Images: Pexels, Public Health England, Leicester City Council
Leicester’s Covid 19 crisis continues to lead the headlines. And a report issued by Public Health England (PHE) makes it clear...
The connection we’ve highlighted between new diagnoses and deprivation keeps getting stronger.
The report highlights analysis of a wide range of factors which seem to be behind this flare up. And also illustrates just how ‘left in the dark’ local authorities and other officials have felt.
The time lag between their requests for accurate data from the government, and them receiving it, are concerning. As is the level of detail authorities have then been provided with. Much of this information has been lacking even a very basic level of breakdown. Which is absolutely crucial for them to understand the situation on the ground - and take meaningful action.
So the PHE Rapid Investigation Team’s report couldn’t be more welcomed, by Leicester's local officials. As it sets out, at least, more detailed initial findings.
What does the PHE report tell us?
Well, as we know, a total of 3,216 Covid-19 cases have been reported in the city in the last 14 days. This equates to a rate of 90.54 cases per 10,000 population.
The proportion of positive PCR tests is rising, which suggests a genuine increase in new infections. And is not, as some had implied, related to increasing test rates.
Numbers of cases
A total of 944 cases have been reported – 71 from Pillar 1 testing and 873 from Pillar 2. This is explained in more detail in the table below:
To set this in context, the figures from similar local authority areas across the country (in terms of size, demographics, etc) are included below: The table shows the rates of cases per 100,000 population.
What we can see here is that June's infection rate is much higher in Leicester than in similar areas. And other authorities seem to have achieved better control of the situation, in the same time period.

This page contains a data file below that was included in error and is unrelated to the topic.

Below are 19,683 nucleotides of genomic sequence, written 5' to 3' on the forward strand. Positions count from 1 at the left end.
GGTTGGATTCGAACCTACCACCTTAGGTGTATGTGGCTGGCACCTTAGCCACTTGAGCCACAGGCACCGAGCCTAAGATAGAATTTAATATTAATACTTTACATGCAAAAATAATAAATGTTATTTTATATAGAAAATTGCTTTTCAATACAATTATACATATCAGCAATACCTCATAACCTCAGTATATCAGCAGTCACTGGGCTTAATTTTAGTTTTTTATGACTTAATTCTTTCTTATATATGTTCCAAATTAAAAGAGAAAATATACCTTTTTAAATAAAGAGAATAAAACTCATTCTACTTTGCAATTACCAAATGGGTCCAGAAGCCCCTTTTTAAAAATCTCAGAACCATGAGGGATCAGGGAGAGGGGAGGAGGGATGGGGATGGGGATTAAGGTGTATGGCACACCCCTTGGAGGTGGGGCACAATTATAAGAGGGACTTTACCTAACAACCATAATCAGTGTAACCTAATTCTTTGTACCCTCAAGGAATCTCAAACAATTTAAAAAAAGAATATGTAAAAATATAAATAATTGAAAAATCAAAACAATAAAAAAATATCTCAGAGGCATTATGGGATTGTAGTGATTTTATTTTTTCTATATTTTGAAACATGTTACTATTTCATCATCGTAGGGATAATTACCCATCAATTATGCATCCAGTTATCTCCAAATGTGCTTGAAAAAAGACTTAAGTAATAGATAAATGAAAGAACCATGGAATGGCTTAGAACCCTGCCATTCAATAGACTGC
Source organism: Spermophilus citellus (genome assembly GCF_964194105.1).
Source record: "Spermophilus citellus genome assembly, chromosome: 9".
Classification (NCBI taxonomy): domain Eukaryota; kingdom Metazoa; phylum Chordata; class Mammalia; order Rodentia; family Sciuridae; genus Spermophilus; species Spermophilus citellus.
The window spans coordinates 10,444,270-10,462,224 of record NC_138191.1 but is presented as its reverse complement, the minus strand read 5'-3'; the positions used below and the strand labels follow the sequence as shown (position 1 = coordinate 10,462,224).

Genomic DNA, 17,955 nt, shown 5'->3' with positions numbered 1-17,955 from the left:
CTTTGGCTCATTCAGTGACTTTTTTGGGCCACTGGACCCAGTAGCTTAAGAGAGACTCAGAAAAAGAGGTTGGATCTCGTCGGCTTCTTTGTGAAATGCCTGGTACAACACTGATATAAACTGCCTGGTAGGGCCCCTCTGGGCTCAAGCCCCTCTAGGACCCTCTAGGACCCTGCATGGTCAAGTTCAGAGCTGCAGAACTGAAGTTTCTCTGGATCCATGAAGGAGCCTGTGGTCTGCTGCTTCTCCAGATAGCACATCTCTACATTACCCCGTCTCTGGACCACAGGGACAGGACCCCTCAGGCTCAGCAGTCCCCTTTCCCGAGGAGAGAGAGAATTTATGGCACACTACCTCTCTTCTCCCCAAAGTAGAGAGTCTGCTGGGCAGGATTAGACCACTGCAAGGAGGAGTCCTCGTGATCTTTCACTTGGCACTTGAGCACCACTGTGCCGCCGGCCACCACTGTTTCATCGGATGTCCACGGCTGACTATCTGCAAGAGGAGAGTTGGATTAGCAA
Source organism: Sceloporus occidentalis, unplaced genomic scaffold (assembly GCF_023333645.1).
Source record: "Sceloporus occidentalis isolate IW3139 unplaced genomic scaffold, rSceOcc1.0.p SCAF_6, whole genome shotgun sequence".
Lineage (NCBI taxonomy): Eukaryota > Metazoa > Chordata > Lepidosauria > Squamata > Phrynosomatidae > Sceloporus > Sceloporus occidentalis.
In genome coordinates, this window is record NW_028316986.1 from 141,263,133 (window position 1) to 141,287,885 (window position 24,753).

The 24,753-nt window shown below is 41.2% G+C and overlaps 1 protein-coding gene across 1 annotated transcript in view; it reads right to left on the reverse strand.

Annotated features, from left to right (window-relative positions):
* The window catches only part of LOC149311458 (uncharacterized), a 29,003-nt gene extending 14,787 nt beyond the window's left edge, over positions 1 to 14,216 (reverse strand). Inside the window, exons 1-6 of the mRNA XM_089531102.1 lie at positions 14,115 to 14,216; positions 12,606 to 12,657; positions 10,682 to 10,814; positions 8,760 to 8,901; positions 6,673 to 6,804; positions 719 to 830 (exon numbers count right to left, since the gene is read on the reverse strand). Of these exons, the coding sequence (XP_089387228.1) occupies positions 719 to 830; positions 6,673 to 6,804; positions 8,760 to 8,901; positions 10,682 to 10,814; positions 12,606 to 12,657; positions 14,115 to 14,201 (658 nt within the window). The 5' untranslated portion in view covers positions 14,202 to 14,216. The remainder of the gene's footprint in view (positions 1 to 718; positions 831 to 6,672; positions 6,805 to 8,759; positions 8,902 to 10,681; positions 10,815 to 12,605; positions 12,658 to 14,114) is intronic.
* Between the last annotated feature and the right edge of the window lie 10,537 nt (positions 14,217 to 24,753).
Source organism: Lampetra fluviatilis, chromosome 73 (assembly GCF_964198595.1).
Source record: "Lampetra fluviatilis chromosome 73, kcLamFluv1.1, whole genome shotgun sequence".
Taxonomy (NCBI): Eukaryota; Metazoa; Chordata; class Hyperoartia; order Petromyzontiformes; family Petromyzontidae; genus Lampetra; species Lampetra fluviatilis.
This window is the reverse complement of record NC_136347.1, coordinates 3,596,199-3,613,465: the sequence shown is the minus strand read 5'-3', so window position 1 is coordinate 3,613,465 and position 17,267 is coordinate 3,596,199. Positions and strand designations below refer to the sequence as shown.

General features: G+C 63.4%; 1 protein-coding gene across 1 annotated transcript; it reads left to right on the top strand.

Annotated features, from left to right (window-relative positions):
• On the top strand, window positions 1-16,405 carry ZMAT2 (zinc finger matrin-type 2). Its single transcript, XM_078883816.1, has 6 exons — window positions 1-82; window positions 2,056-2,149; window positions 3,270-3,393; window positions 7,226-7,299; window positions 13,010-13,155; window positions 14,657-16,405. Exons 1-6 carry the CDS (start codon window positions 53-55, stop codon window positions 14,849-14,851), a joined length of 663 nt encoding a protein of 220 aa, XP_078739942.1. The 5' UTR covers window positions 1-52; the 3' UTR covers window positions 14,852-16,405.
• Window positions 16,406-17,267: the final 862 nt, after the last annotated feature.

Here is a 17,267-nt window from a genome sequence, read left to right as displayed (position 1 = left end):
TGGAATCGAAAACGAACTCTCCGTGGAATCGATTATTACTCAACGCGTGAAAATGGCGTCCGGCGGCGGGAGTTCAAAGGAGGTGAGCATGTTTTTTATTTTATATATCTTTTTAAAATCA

Age groups affected
The findings highlight that the largest increase in cases is in those aged under 18. And the highest number overall is within the working age population. The mean age of people most impacted is 40, which is lower than the national mean age, of 49.
What causes are implicated?
Out of 22 ‘situations of interest’ related to Leicester postcodes in the last 3 weeks, many have been associated with food factories/outlets. And there are 4 where shops and supermarkets have reported staff with Covid 19. As we’ve mentioned previously, there have also been, as yet, unproven suggestions of links to the local textile industry.
Care homes are now much less affected here than in late March/ early April - which suggests that the measures introduced are protecting these settings. And the location of the local hospital is not thought to be an issue, at the moment.
The report also points at school attendance as a possible factor (around 38% of all age school provision is now available here). However, it’s important to state, at this stage, that there is no data or analysis available to corroborate this.
The link with deprivation
So, to return to our main point, how does the link between Covid cases and deprivation relate to all this?
Well, the map below shows the most affected areas in Leicester are in the North East. And, when you compare this with the City Council’s own map of deprivation, the connection is clear. The areas highlighted all sit in the top three quartiles.
It’s worth bearing in mind, too, that Leicester, as a whole, is in the top third of most deprived regions in England. And.that 44% of the city is in the most deprived 20% of our society.
When you consider recent 'situations of interest too, they all point to settings of lower waged employment. Which increases the likelihood that people’s income, and living conditions are all factors in this flare up.
The link between Covid 19 and austerity
The trend we’re highlighting here follows a pattern that's emerged right across the UK- and the rest of Europe. Where links between austerity, low paid manufacturing work and poor housing are also being flagged up.
A recent report by a Leicester economist also pointed to connections between new cases and areas worst hit by austerity. And this is a theme we will explore more fully in the future.
Sadly, it's these kinds of areas that can also least afford the effects of local,lockdowns. And the subsequent impact on people’s businesses and jobs .it raises the alarm too about possible links to insecure and potentially exploitative working practices.
And,,far from being the ‘great leveler’ this pandemic was considered in its early stages, the virus now appears to be hitting vulnerable communities most.
So what should we do about this? We fear the answer is going to be complicated. And will involve a national, as well as local, multi-agency response. But surely whatever form this takes, it must start with making the best possible information available.
In a timely, transparent and meaningful way.